Ho Boy, This is definitely worth notice.
When her mentor disappears, Winter follows his trail to the Pacific Northwest, where the untamed wilderness is beautiful…and hides deadly secrets.
Anthropologist Winter Barstow knows nothing of her past or ethnic heritage and tells herself it doesn’t matter. Everything changes when Doc, her mentor, sends her an authentic ceremonial wolf mask from Olympic National Forest. The mask calls to her in ways she can’t understand or explain.
Then Doc disappears. Determined to find him and discover the mask’s origin, she travels to the mysterious, awe-inspiring forest where she’s confronted by Native American ranger Jay Raven, who has no love for Doc.
The deeper Winter digs into her mentor’s disappearance, the more alarming things become. She begins to hear a mysterious wolf’s howl…even when no one else does.
Jay warns Winter to leave, but she owes Doc and herself the truth.
And even though it goes against everything he has promised his tribe’s elders, Jay can’t walk away from Winter. Not only has a spirit wolf reached out to her, but he also suspects she’s in terrible danger…and his growing feelings for her are too strong to ignore.
Vella Munn writes because the voices in her head demand it. She has had at least 60 titles published both under her own name and several pen names. A dedicated hermit and shopping loather, she's married with two sons and four grandchildren. She's owned by two rescue dogs.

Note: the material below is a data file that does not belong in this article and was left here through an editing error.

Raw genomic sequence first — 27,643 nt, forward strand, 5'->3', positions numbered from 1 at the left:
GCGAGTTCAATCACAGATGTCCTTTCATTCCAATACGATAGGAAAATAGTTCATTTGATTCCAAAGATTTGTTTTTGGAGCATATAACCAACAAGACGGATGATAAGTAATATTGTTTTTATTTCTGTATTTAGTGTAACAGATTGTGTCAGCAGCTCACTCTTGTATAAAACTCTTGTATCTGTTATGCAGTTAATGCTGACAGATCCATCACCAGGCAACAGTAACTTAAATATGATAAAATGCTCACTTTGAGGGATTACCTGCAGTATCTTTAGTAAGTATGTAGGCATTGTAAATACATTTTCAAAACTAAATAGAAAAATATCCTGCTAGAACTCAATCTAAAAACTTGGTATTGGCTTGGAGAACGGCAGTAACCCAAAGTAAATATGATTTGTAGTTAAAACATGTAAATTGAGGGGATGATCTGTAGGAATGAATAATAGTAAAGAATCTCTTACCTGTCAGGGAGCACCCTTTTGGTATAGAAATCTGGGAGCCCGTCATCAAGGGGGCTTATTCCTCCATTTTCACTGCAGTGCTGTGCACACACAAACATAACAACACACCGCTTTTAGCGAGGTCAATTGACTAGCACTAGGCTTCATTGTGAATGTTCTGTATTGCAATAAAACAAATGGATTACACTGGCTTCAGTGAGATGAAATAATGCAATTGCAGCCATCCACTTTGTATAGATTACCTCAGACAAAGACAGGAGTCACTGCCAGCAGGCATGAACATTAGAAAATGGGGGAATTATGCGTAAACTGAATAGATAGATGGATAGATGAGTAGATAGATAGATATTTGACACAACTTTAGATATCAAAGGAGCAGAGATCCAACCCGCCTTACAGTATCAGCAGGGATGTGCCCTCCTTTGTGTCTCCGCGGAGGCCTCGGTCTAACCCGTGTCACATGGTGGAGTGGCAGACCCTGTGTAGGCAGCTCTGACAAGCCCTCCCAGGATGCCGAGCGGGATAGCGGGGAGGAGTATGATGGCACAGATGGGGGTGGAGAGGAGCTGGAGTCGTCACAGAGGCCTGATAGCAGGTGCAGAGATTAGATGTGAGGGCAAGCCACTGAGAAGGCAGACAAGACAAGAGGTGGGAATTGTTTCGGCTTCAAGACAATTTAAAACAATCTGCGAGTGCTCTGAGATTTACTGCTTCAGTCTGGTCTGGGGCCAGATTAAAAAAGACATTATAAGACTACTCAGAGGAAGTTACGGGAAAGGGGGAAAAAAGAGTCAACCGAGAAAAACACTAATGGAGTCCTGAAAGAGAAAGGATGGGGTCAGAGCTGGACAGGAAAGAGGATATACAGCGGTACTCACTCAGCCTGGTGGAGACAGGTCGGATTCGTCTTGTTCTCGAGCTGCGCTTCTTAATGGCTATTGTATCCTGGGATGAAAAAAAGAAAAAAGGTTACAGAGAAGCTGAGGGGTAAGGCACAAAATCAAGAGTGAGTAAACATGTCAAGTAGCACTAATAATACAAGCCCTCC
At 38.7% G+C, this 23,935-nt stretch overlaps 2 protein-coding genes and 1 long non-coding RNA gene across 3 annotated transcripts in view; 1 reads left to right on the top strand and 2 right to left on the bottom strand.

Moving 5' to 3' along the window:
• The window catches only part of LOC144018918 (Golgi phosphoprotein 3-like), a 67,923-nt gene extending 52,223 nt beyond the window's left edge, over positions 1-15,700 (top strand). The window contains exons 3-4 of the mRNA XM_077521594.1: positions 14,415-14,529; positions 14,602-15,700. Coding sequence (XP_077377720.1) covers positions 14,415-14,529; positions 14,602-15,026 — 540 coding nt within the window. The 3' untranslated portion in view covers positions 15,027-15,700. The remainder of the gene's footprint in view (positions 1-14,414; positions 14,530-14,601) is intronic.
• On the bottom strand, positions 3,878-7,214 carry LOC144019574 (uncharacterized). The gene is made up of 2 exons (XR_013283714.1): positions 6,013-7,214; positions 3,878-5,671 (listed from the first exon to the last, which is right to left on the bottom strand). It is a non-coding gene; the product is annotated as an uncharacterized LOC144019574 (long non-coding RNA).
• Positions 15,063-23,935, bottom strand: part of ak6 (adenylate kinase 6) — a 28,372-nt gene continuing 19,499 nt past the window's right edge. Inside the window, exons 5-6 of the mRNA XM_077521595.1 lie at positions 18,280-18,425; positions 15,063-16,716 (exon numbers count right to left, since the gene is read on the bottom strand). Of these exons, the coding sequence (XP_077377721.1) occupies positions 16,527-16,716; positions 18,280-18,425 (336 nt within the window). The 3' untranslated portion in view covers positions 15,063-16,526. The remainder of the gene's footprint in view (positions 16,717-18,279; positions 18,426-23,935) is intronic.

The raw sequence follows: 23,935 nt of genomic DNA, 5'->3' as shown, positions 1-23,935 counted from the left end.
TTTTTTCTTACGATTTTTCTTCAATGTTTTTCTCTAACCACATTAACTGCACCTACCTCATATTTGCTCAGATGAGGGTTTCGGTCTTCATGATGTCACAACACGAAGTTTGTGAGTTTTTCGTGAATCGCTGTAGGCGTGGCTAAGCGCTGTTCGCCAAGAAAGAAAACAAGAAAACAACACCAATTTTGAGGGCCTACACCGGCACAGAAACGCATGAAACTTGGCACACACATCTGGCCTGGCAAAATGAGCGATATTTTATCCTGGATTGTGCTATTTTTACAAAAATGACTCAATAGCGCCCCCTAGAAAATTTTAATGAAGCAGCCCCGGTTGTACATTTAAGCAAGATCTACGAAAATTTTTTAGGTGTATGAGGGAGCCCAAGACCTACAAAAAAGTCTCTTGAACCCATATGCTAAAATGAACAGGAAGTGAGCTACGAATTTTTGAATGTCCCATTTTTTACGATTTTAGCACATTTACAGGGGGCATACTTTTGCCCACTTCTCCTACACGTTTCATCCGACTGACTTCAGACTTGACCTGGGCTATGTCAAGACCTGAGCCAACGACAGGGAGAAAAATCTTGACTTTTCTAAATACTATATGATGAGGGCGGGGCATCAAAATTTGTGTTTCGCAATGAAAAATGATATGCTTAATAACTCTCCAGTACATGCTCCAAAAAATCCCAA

Death Chant was one of her absolute favorite books to write in large part because she was able to mentally transport herself to the amazing and mystical Olympic National Forest in Washington state.
Also, her heroine Winter Barstow had long been demanding that her story be told.
Facebook Author: https://www.facebook.com/Vella-Munn-Author-788044174656126/
No, he wasn’t Christmas morning excited. More like overwhelmed. Scared. Out of his element.
Scared? Damn it, she didn’t want that for him.
Doc was right. She owed him a great deal. Alone in the world, yearning to belong, to understand, she’d snuck into his lecture hall. Instead of kicking her out, he’d seen through her emotional shields to the hungry-for-knowledge teen she’d been. Once he’d won her trust—no easy task—he’d helped her get several scholarships, a part-time job on campus, a roof over her head. A reason for existing.
She called him, but the phone went right to voice mail. Swayed by his cautions, she didn’t leave a message.
When Doc had been preparing to leave, he’d made sure she had several ways of getting in touch with him, including the number for Potlatch, the employee-only park camp where he had his field office. She punched in the Potlatch number. As she waited for someone to answer, she debated how to best frame her reason for calling. Doc and she worked for the same California university system, albeit far from the same place in the pecking order. She could—
“Potlatch. Ranger Jay Raven speaking.”
She couldn’t remember Doc mentioning anyone named Raven. “I’m trying to reach Dr. Anthony Gilsdorf.”